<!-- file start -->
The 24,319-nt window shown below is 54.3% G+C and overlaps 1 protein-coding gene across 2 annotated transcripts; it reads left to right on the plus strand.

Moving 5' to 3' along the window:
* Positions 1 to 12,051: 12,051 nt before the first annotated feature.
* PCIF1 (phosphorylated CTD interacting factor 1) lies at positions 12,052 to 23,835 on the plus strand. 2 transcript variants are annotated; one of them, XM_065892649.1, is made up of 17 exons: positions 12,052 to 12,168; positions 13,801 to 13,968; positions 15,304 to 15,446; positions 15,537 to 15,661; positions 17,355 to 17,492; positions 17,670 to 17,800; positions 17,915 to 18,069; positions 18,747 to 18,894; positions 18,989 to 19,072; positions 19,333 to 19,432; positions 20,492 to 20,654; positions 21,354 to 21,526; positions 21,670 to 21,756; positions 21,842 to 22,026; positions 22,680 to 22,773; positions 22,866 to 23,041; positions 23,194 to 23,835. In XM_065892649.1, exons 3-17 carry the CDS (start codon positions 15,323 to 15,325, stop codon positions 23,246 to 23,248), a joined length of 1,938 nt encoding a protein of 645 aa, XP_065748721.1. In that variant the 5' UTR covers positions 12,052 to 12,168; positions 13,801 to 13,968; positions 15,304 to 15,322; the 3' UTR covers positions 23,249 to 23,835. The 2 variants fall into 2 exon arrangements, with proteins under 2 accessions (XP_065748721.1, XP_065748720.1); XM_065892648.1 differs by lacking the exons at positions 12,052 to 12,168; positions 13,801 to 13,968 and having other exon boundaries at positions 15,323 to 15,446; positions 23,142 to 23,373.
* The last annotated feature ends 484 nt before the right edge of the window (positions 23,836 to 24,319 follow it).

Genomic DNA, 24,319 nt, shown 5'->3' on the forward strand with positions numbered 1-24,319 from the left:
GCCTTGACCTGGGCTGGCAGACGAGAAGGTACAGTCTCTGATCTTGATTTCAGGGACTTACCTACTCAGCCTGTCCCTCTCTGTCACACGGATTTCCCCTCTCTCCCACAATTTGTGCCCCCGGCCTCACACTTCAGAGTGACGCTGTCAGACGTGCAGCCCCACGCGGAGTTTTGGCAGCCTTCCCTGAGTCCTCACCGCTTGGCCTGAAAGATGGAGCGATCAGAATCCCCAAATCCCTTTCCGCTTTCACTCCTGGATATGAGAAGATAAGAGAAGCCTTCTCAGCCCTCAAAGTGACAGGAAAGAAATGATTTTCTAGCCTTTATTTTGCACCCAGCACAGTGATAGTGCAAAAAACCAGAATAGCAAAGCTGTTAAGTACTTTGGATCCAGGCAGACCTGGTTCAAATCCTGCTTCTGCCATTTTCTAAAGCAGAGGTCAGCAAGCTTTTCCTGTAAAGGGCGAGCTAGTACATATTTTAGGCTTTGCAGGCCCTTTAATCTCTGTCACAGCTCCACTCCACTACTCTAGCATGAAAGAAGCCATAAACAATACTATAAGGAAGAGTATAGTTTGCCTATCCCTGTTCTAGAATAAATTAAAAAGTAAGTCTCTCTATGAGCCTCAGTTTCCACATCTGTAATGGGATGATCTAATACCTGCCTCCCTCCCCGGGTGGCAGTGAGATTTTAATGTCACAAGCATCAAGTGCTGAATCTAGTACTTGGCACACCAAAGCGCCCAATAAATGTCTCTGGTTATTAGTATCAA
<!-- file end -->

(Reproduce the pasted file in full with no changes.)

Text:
The 24,319-nt window shown below is 54.3% G+C and overlaps 1 protein-coding gene across 2 annotated transcripts; it reads left to right on the plus strand.

Moving 5' to 3' along the window:
* Positions 1 to 12,051: 12,051 nt before the first annotated feature.
* PCIF1 (phosphorylated CTD interacting factor 1) lies at positions 12,052 to 23,835 on the plus strand. 2 transcript variants are annotated; one of them, XM_065892649.1, is made up of 17 exons: positions 12,052 to 12,168; positions 13,801 to 13,968; positions 15,304 to 15,446; positions 15,537 to 15,661; positions 17,355 to 17,492; positions 17,670 to 17,800; positions 17,915 to 18,069; positions 18,747 to 18,894; positions 18,989 to 19,072; positions 19,333 to 19,432; positions 20,492 to 20,654; positions 21,354 to 21,526; positions 21,670 to 21,756; positions 21,842 to 22,026; positions 22,680 to 22,773; positions 22,866 to 23,041; positions 23,194 to 23,835. In XM_065892649.1, exons 3-17 carry the CDS (start codon positions 15,323 to 15,325, stop codon positions 23,246 to 23,248), a joined length of 1,938 nt encoding a protein of 645 aa, XP_065748721.1. In that variant the 5' UTR covers positions 12,052 to 12,168; positions 13,801 to 13,968; positions 15,304 to 15,322; the 3' UTR covers positions 23,249 to 23,835. The 2 variants fall into 2 exon arrangements, with proteins under 2 accessions (XP_065748721.1, XP_065748720.1); XM_065892648.1 differs by lacking the exons at positions 12,052 to 12,168; positions 13,801 to 13,968 and having other exon boundaries at positions 15,323 to 15,446; positions 23,142 to 23,373.
* The last annotated feature ends 484 nt before the right edge of the window (positions 23,836 to 24,319 follow it).

Genomic DNA, 24,319 nt, shown 5'->3' on the forward strand with positions numbered 1-24,319 from the left:
GCCTTGACCTGGGCTGGCAGACGAGAAGGTACAGTCTCTGATCTTGATTTCAGGGACTTACCTACTCAGCCTGTCCCTCTCTGTCACACGGATTTCCCCTCTCTCCCACAATTTGTGCCCCCGGCCTCACACTTCAGAGTGACGCTGTCAGACGTGCAGCCCCACGCGGAGTTTTGGCAGCCTTCCCTGAGTCCTCACCGCTTGGCCTGAAAGATGGAGCGATCAGAATCCCCAAATCCCTTTCCGCTTTCACTCCTGGATATGAGAAGATAAGAGAAGCCTTCTCAGCCCTCAAAGTGACAGGAAAGAAATGATTTTCTAGCCTTTATTTTGCACCCAGCACAGTGATAGTGCAAAAAACCAGAATAGCAAAGCTGTTAAGTACTTTGGATCCAGGCAGACCTGGTTCAAATCCTGCTTCTGCCATTTTCTAAAGCAGAGGTCAGCAAGCTTTTCCTGTAAAGGGCGAGCTAGTACATATTTTAGGCTTTGCAGGCCCTTTAATCTCTGTCACAGCTCCACTCCACTACTCTAGCATGAAAGAAGCCATAAACAATACTATAAGGAAGAGTATAGTTTGCCTATCCCTGTTCTAGAATAAATTAAAAAGTAAGTCTCTCTATGAGCCTCAGTTTCCACATCTGTAATGGGATGATCTAATACCTGCCTCCCTCCCCGGGTGGCAGTGAGATTTTAATGTCACAAGCATCAAGTGCTGAATCTAGTACTTGGCACACCAAAGCGCCCAATAAATGTCTCTGGTTATTAGTATCAA